Background: The importance of cultivating a humanistic physician has gained attention in medical education. Humanistic values are established in early education and medical schools should provide a suitable environment to nurture and grow these values into professional identity. The clinical setting has a significant impact due to its direct involvement of students in real-life situations.
Objectives: The present study aims to explore the hurdles in cultivating humanistic physicians in the clinical setting.
Methods: We conducted a qualitative study involving medical students in the clinical phase, as well as residents, clinical teachers, and module administrators in the clinical setting under study.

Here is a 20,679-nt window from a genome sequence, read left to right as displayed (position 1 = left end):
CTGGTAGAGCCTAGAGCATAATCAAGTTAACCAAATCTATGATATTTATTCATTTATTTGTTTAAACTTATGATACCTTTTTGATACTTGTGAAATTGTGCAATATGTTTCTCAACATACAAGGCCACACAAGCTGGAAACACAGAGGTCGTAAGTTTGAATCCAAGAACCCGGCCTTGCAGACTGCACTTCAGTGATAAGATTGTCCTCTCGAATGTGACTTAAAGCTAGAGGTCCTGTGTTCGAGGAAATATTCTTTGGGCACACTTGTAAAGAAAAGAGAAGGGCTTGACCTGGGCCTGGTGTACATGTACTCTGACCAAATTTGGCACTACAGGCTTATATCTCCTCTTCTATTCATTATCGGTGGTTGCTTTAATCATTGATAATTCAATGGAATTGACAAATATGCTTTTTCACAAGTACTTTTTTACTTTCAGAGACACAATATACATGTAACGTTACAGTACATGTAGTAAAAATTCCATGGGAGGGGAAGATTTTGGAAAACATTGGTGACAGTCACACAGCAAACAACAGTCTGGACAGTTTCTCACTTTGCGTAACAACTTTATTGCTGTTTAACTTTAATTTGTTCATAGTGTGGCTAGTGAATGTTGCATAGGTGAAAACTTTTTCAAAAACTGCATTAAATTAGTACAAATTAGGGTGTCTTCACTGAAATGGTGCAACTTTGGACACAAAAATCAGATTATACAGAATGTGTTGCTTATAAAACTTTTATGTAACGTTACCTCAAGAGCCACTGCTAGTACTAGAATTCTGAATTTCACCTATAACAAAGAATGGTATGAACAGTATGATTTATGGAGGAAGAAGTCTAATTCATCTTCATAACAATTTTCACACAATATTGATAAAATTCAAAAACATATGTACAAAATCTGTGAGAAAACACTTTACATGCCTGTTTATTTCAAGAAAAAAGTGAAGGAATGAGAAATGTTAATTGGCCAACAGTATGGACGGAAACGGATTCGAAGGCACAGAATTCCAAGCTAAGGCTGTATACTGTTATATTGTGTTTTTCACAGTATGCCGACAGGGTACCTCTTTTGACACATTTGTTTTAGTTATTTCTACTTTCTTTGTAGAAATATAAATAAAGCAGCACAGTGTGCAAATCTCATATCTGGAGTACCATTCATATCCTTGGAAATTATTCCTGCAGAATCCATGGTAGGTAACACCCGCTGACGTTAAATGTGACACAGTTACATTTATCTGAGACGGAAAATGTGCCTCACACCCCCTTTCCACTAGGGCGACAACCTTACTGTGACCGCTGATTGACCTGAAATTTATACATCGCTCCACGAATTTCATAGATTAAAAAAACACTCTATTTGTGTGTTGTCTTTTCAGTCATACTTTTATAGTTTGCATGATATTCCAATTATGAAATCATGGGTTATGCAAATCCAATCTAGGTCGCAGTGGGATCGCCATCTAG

Results: Respondents from different groups of stakeholders shared the same definition for 'humanistic physician': a physician who provides patient-centred care while demonstrating empathy, respect, compassion, integrity, knowledge, competence and a collaborative spirit. Despite changes in the healthcare system and technological advancements, humanistic physicians are still needed.
Conclusion: Cultivating humanistic physicians is a complex process, requiring various methods and assessments. Role models play a significant role in this process, which included not only clinical teachers but also peers. Feedback from peers was perceived as an important factor. The key hurdles identified were negative role models, and a less humanistic learning environment and the students' personal backgrounds.
Keywords: humanistic physician; medical humanism; professionalism; role model.
© Penerbit Universiti Sains Malaysia, 2020.